The decision upholds a ruling by a lower court in South Carolina, where Meadows resides, which determined he was “material and necessary to the investigation.”
Fulton County District Attorney Fani Willis is spearheading the special purpose grand jury investigation into attempts to manipulate Georgia’s 2020 election results. The probe was prompted by the infamous call between then-President Donald Trump and Georgia Secretary of State Brad Raffensperger, in which Trump requested that he “find” the nearly 12,000 votes that would secure his victory in the state. But the investigation has grown to include the fake electors plot, the presentations made by Trump allies to Georgia lawmakers that promoted bogus voter fraud claims and other Trump-world machinations from that period.
The Atlanta-area investigators, in demanding Meadows’ testimony, pointed to his involvement in the Trump-Raffensperger call and to a December 2020 White House meeting about election fraud claims that was touted by Meadows. Their filings also reference his visit to a site where an audit of Georgia’s election was underway and emails Meadows sent to Justice Department officials about unsubstantiated fraud allegations.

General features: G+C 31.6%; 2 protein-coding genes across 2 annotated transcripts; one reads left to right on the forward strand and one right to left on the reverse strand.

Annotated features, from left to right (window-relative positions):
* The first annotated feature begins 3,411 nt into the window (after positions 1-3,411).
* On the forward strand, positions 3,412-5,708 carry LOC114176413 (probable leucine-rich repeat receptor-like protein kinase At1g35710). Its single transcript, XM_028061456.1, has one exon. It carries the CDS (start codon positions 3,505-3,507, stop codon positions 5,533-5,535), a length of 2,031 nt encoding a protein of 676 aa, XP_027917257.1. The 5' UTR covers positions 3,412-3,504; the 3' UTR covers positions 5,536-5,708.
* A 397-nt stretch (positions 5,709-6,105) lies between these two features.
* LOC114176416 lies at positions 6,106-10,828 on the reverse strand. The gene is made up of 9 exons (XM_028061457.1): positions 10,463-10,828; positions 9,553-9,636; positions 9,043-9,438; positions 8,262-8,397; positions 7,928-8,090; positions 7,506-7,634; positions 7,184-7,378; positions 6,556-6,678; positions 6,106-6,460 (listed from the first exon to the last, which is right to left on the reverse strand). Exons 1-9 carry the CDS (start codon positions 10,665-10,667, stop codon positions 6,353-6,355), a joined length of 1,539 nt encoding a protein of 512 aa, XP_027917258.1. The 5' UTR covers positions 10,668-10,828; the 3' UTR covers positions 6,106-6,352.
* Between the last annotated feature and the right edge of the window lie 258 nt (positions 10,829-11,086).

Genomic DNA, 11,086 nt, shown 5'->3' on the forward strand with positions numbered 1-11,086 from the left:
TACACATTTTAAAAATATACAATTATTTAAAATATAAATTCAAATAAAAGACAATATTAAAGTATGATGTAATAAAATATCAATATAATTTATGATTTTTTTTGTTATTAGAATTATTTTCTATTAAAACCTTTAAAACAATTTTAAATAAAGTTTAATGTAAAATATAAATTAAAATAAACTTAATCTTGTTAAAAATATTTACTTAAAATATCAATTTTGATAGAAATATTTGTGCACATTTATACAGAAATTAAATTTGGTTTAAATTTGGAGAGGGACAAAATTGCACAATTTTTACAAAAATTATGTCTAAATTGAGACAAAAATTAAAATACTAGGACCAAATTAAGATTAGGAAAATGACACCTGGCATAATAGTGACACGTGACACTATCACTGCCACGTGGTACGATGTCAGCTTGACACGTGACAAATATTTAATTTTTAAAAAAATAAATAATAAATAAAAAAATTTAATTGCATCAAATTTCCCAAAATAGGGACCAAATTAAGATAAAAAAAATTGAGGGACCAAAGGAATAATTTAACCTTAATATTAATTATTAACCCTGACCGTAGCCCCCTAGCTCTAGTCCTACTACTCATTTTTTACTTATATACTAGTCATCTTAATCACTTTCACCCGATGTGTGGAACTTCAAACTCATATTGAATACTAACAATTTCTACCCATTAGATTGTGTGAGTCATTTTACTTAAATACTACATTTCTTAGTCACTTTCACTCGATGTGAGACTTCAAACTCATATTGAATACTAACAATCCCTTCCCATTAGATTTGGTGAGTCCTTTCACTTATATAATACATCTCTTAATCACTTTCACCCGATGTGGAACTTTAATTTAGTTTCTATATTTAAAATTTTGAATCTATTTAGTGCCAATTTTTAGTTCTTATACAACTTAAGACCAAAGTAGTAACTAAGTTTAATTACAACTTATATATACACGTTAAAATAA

A spokesperson for Willis declined to comment.
An attorney and a spokesman for Meadows did not immediately respond to a request for comment.
The Senate passed landmark legislation on Tuesday to mandate federal recognition for same-sex marriages, as a lame-duck Congress mustered a notable moment of bipartisanship before Democrats were to lose their unified control of Capitol Hill.
The 61-to-36 vote put the bill on track to become law in the final weeks before Republicans assume the majority in the House of Representatives at the start of the new Congress in January. It marked one of the final major legislative achievements for Democrats before Republicans shift the focus in the House to conducting investigations of President Biden’s administration and family members.
The bill must now win final approval by the House in a vote expected as soon as next week, which would clear it for Mr. Biden, who said he looked forward to signing it alongside the bipartisan coalition that helped shepherd it through the Senate.
In a statement, the president said the vote reaffirmed “a fundamental truth: Love is love, and Americans should have the right to marry the person they love.”
There was little question that the bill’s embrace in the Senate, where proponents had a breakthrough this month in drawing a dozen Republican supporters and overcoming a filibuster, gave it the momentum required to become law.